Leave East Finchley, where I stayed overnight courtesy of my friend Cedric Selzer, mechanic to Jim Clark when the Lotus driver dominated the 1963 Formula 1 season.
I came over via Eurotunnel from Belgium on Wednesday, having switched to an earlier train in order to attend a BAT/McLaren event in Hyde Park that evening. However the function was cancelled in the wake of news that
had secured the future of the
Clearly the deal was sealed after some hard bargaining after the BRDC, owner of the circuit, triggered an exit clause on its onerous contract in 2017. The gamble clearly paid off.
The early start from London is necessary as I’m heading not for the circuit first thing, but across the road to Racing Point, where Britain’s Motorsports Industry Association – the sport’s only such body I believe – is hosting its Business Growth Conference, and has lined up an excellent list of speakers, including my South African compatriot Brian Gush – Bentley’s motorsport director – and F1’s chief technical officer Pat Symonds.
MIA registration, coffee and pastries plus a banana, then networking rounds: Britain’s ‘Motorsport Valley’ really is the industry’s equivalent of ‘Silicon Valley’, with an estimated £10bn in annual sales generated by 4,500 businesses employing 45,000 heads. Plus, of course, eight out of 10 F1 teams have bases here. How F1 may have thought it could get away with scrapping a race hosted in the middle of all this is absolutely beyond me.
I grab John Grant, BRDC chairman and the man who headed Silverstone’s negotiating team, and he kindly provides some details on the deal, and while he’s not at liberty to reveal commercial details, it’s clear risk has been either removed or minimised. A concern had been that income would be hit massively should Lewis Hamilton retire, but with Lando Norris, George Russell and London-born Thai driver Alexander Albon on the grid, Britian’s F1 future seems rosy.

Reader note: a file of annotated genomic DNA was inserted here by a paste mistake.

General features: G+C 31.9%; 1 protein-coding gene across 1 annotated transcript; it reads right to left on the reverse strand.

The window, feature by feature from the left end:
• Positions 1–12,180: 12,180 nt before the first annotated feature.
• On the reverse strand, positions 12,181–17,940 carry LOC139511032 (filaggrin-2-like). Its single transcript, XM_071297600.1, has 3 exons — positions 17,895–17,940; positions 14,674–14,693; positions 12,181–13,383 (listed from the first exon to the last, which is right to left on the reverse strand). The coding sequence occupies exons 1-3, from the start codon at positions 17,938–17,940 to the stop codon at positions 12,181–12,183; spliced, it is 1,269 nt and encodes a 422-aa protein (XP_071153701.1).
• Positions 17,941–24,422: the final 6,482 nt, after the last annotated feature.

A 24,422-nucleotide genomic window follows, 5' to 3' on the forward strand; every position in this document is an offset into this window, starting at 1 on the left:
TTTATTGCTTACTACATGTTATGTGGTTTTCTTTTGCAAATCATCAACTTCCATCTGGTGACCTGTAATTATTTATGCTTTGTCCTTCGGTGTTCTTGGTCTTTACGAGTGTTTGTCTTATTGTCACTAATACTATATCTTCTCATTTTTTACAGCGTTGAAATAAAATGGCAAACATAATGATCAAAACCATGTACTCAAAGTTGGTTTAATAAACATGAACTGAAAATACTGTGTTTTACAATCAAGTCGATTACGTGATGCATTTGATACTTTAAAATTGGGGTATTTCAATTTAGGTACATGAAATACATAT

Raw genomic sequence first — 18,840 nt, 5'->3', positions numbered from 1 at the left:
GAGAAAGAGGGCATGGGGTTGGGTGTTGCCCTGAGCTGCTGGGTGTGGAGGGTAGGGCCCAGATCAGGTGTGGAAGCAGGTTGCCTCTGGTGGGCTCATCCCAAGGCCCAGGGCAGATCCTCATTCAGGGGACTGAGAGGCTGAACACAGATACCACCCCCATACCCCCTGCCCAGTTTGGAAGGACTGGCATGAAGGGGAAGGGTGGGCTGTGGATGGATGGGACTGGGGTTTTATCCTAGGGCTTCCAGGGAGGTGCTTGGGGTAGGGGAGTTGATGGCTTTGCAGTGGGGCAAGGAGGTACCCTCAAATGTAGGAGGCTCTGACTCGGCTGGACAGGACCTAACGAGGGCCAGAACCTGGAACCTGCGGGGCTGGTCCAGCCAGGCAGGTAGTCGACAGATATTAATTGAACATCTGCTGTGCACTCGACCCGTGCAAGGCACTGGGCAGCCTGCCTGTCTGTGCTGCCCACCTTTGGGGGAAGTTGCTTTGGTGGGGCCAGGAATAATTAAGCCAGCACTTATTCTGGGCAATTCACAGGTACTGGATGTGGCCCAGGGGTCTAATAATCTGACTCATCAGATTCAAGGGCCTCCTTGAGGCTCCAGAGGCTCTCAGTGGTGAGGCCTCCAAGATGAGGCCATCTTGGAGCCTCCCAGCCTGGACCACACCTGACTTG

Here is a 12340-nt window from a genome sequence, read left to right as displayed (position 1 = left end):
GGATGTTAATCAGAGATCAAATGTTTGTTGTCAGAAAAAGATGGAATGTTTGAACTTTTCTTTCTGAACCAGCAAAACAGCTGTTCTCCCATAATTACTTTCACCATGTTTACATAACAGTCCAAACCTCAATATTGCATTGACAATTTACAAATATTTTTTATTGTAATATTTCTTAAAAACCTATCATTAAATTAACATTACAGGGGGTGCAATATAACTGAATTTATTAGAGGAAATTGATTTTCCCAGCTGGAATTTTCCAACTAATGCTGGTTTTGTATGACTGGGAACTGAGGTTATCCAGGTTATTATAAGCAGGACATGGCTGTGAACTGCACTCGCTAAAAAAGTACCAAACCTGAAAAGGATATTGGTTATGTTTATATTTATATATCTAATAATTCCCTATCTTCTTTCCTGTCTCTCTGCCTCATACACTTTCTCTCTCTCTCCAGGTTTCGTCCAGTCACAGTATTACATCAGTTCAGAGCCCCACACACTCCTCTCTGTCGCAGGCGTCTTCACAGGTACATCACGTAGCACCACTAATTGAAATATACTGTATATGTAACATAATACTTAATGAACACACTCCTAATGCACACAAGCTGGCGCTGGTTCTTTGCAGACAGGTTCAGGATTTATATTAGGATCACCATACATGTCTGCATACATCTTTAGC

A fascinating presentation about how motor industry trends will impact on motorsport by Professor Steve Sapsford – it’s far from doomsday. Then Brian, Michael Resl of engineering consultancy AVL and Pat – speaking on F1’s future regulations and their implications – run us through their visions for the future, with a subsequent panel discussion being particularly revealing. Look out for more on these in our future coverage.
The gates open and the fans swarm in to the stands. It is remarkable how well-supported this race is – it looks like there are more people in the seats on the day before track action begins than we’ve seen at some races this year.
After a ‘walking buffet’ lunch I head across the road to the circuit. 22 years ago the British Grand Prix marked my first event as an international journalist, and as I drive through the gates for my 23rd consecutive BGP I recall with a smile how excitedly I flashed my pass back in 1997. The sport has surely changed since, and not only due to the fact that we faxed our (printed) articles back then.
Once in the paddock I do the rounds before interviews start, and am extremely pleased to see Frank Williams smiling broadly as he is wheeled about the paddock. He has obviously recovered from his recent pneumonia, and will be spending the weekend with his team. A remarkable man, Frank: He’s also hoping to be at the Belgian Grand Prix, as Spa is accessible by road, and therefore he can be transferred there more easily.
Early end to paddock activities as its time to head for the BRDC Clubhouse, where the adjacent marquee hosts the Charlie Whiting Memorial, starting at 6pm.
The man in my book deserves the title of Mr Formula 1 more than any other and the paddock paid their respects in superb fashion. Those who attended were asked not to share quotes or pictures from the event, however there were some extremely moving eulogies, with Sebastian Vettel in particular expressing what we all thought and felt.
Clearly Charlie was much loved in all walks of his life, and is and will be much missed.
End of service, and time to hit the road for my bed and breakfast. On the way to my car I spy Audi’s five times Le Mans winner Emanuele Pirro, who had kindly agreed to autograph my TTS if he found himself in close proximity to the car. Thus it now sports three signatures: his, Allan McNish and Tom Kristensen, who have 14 Le Mans 24 Hour wins between them,
One of the real pleasures of this job is meeting some truly wonderful people, and Audi’s trio firmly fits into that category.
Arrive at the bed and breakfast near Daventry. I’ve stayed here before, and provides the perfect mix of price, commute, comfort and a hearty English breakfast. When I find a good place regardless of where in the world I stick to it.
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